But let us discuss the first situation when you should go all-in. It is a classical situation in a poker tournament. Your stack size is down to about five times the blinds or even less. You are short stacked and you have to play your remaining hands aggressively in order to stay in the tournament. With every blind you need to pay, you lower the amount of money you can win exponentially. Just imagine the following situation. Placing an all-in bet with a medium strength hand is usually much better than waiting for a better hand during the next round. Even if you get a strong hand in the next round, the amount of money you can earn with an all-in move is reduced already by the blinds. Many poker players hesitate too long before they make a play. If you are in a tournament, and you have to make four successful all-in bets in order to get to the average stack size of all players, you have waited already too long for your move.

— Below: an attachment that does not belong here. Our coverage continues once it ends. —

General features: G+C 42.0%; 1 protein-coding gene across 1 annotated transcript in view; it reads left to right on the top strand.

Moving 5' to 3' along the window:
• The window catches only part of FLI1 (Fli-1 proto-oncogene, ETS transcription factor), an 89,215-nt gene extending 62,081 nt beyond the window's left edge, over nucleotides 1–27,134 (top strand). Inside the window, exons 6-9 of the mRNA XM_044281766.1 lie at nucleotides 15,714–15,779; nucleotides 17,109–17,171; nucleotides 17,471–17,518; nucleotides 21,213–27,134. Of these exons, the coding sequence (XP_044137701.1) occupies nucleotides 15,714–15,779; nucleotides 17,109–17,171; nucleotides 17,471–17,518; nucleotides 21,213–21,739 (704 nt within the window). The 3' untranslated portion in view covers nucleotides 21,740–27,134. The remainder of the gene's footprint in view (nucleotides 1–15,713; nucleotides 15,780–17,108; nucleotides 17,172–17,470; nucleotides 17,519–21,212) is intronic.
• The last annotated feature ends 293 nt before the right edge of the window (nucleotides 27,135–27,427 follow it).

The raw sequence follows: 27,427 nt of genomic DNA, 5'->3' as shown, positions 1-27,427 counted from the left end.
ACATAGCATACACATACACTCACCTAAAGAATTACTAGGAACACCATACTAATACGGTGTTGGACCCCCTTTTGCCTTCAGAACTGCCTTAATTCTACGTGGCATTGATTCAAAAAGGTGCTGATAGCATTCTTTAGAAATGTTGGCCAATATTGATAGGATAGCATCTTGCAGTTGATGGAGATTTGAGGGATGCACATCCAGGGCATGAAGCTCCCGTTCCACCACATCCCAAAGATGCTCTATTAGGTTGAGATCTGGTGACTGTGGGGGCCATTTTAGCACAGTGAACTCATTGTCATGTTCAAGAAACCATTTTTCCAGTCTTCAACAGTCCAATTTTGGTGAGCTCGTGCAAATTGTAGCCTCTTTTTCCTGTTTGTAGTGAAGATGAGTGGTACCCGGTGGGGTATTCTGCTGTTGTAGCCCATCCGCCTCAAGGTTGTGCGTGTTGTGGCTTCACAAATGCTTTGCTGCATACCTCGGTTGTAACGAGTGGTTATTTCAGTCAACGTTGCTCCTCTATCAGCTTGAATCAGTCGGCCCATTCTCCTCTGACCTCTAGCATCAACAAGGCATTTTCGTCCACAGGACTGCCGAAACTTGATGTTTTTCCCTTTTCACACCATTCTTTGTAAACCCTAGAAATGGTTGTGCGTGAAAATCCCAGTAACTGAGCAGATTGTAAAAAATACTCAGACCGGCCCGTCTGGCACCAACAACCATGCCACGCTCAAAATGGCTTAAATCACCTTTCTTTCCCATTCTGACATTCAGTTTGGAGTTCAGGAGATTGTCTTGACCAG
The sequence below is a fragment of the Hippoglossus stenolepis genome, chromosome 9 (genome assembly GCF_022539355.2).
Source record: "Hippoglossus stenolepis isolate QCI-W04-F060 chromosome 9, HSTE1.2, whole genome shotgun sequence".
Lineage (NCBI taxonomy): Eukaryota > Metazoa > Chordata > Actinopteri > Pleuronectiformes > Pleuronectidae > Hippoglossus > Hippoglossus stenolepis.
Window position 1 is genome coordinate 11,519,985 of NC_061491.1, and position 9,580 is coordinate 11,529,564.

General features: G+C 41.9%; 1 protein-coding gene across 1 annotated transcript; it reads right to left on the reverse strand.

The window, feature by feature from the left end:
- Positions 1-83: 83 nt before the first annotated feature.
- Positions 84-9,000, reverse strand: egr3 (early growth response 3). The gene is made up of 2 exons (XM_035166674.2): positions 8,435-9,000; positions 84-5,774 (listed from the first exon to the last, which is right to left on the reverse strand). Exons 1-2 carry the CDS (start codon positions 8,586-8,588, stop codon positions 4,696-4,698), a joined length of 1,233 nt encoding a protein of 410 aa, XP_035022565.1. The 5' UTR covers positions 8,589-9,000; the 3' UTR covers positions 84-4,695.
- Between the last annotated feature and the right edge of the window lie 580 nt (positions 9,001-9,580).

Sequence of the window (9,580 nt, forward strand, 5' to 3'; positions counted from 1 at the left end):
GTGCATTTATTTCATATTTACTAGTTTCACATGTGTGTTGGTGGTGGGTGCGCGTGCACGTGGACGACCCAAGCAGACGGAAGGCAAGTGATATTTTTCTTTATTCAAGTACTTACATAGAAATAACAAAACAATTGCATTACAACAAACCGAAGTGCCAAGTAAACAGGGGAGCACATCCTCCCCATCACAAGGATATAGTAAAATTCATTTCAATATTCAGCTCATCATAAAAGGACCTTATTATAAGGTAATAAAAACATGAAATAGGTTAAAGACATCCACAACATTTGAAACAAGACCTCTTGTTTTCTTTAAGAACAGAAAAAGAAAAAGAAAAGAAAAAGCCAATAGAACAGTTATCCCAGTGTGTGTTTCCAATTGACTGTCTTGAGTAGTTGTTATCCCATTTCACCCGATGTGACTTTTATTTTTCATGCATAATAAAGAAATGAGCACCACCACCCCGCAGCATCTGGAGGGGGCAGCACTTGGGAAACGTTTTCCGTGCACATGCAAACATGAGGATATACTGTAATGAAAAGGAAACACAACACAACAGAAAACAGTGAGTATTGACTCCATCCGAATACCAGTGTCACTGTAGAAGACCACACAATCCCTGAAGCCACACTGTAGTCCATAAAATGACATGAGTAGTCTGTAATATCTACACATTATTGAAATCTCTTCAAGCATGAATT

The second situation for an all-in move in the pre-flop game is the protection of a strong hand. Some hands have to be played strongly in the pre-flop game. A typical example for hand for this strategy are the pocket jacks. This hand is quite strong in the beginning but it can be easily defeated by anyone who has a Queen, a King, or an Ace. If you bet aggressively with this hand in the pre-flop game, you will force many players to lay down their cards since most of their hands will be drawn hands. This means that they are waiting for one particular card on the flop in order to have a strong hand. In comparison to other hands like ace-king, pocket jacks are already a very strong combination in the beginning, So my advice is, if you have pocket jacks or a similar starting hand, you should play it aggressively in the pre-flop game. Afterwards you have to pay attention to over cards on the flop which may defeat your hand.